nytheatre.com review by Michael Ferrell
August 13, 2007
In the Iowa State Daily, Farmer Song's co-author Joe Hynek was quoted as saying, "In every community it seems like there's a local jam band that gets together on Saturday night to play music. Those are the people I wrote the musical for."
I wanted to see Farmer Song because it appeared to have a lot of heart and deal with important issues. It seemed devoid of irony, sarcasm, gimmicks, and exclamation points. I'm happy to say that my expectations were met and I was honored to be let into the world of Joe Hynek and his band of Iowan farmers.
I would also be lying if I said Farmer Song is anything but a wholesome, well-intentioned, community theatre production from Iowa. New York audiences make no mistake, the actors in this show are farmers, engineers, and pharmacy technicians; not professional actors. Nor are the writers professional playwrights. Perspective is an important part of whether or not you will enjoy Farmer Song as much as I did.
The play is set in Ellston, Iowa. Population 57. The year is 1982, shortly after the Farm Crisis swept through the Midwest. Basically, because of a series of convoluted government programs and a shifting economy, farmers went broke (not poor, as the play points out) trying to maintain their old way of life. As the play opens, we are introduced to Becky, who lives with her parents, Frank and Ruth, and is in love with her "Hometown Boyfriend," Carl, our protagonist. Frank is forced to sell his farm and the ambitious Carl decides to buy the land. Carl sets out against all odds to make a living farming, on the way encountering a very funny character (played with silly delight by Bill Hynek) who sells him a rickety Russian tractor. Carl marries Becky, much to the dismay of her father, and the struggle begins to wear on the newlyweds.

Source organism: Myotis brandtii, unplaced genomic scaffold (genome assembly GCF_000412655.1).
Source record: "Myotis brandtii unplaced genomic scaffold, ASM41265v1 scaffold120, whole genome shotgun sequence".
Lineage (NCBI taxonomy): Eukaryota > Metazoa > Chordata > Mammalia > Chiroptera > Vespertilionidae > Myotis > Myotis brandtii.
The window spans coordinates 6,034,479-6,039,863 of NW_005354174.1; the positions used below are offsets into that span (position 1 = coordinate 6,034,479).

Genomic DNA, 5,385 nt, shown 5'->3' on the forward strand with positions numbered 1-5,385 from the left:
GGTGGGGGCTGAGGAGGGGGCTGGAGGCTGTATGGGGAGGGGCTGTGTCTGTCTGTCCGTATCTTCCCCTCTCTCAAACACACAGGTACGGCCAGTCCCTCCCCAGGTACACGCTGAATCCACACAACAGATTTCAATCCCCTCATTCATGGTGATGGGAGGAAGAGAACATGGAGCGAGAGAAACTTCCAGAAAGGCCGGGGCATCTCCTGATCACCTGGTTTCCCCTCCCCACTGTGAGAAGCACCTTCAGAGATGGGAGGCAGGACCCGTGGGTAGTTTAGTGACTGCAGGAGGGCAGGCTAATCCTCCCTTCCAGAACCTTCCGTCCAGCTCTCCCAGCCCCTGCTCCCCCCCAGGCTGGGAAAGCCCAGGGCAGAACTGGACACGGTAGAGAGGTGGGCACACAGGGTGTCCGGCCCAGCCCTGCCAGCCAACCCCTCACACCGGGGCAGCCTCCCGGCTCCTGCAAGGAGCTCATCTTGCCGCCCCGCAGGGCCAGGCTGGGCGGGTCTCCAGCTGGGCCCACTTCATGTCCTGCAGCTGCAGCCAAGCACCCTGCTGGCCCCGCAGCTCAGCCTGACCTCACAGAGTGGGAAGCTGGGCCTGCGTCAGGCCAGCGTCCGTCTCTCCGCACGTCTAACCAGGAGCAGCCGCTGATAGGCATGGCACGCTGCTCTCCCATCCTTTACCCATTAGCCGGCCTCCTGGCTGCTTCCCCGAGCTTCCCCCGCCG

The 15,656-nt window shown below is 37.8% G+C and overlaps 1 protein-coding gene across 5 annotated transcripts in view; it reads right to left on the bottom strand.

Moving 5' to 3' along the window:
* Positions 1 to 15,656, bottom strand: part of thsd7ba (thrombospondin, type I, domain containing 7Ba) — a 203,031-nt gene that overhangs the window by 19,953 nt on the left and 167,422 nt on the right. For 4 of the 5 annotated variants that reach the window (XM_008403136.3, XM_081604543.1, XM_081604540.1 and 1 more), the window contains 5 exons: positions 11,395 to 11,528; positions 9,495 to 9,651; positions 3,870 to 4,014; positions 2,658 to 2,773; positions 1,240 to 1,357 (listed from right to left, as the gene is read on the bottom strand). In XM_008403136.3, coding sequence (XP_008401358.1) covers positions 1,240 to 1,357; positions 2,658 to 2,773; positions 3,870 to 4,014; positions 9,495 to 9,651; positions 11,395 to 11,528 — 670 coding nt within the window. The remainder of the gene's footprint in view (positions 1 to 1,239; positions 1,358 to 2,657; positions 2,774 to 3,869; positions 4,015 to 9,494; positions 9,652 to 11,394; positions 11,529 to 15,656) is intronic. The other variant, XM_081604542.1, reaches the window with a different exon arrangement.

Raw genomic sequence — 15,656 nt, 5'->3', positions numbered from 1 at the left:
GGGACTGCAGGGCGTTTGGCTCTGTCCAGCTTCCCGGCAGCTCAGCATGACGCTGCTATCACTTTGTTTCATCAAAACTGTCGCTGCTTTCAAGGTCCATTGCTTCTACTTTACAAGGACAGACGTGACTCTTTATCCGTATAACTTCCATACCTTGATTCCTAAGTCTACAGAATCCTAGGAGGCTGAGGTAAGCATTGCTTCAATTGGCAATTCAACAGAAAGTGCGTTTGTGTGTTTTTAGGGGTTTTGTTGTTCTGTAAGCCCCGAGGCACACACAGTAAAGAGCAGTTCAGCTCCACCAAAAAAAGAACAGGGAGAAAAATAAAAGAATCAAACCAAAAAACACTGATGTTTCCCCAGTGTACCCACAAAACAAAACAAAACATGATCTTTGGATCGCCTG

The songs in Farmer Song are homegrown, simple bluegrass/country songs. Some of them are infectious, like "I Like Baling," an homage to, well, baling hay. And some I would put up against any musical theatre love song, like, "Wild Rose," a song that manages to make the simplest love story heart-wrenching. The songs work best when sung by the two young leads, Joe Hynek, playing Carl, and Amy Burgmaier (who has a great voice), playing Becky. Throughout, the lyrics contain gems like "Your retirement plan is the kids you raise" and the scenes contain fantastic lines like
BECKY: I must smell like a cow.
CARL: Lucky you, that's my favorite scent.
Which I think is only a half-joke.
When Becky is singing about Carl, she brags, "He's got more muscle than a movie star 'cause he works like a man." Besides liking this line a lot, I also think it describes what this musical has over some of the slick, professional musicals playing in New York right now. Only substitute "heart" for "muscle."
The play ends on a high note, and a progressive message from the people who are "Honest, Stubborn, and Simple." This particular local jam band from this small community in Iowa should be proud of their show here in New York, even if they didn't write it for us.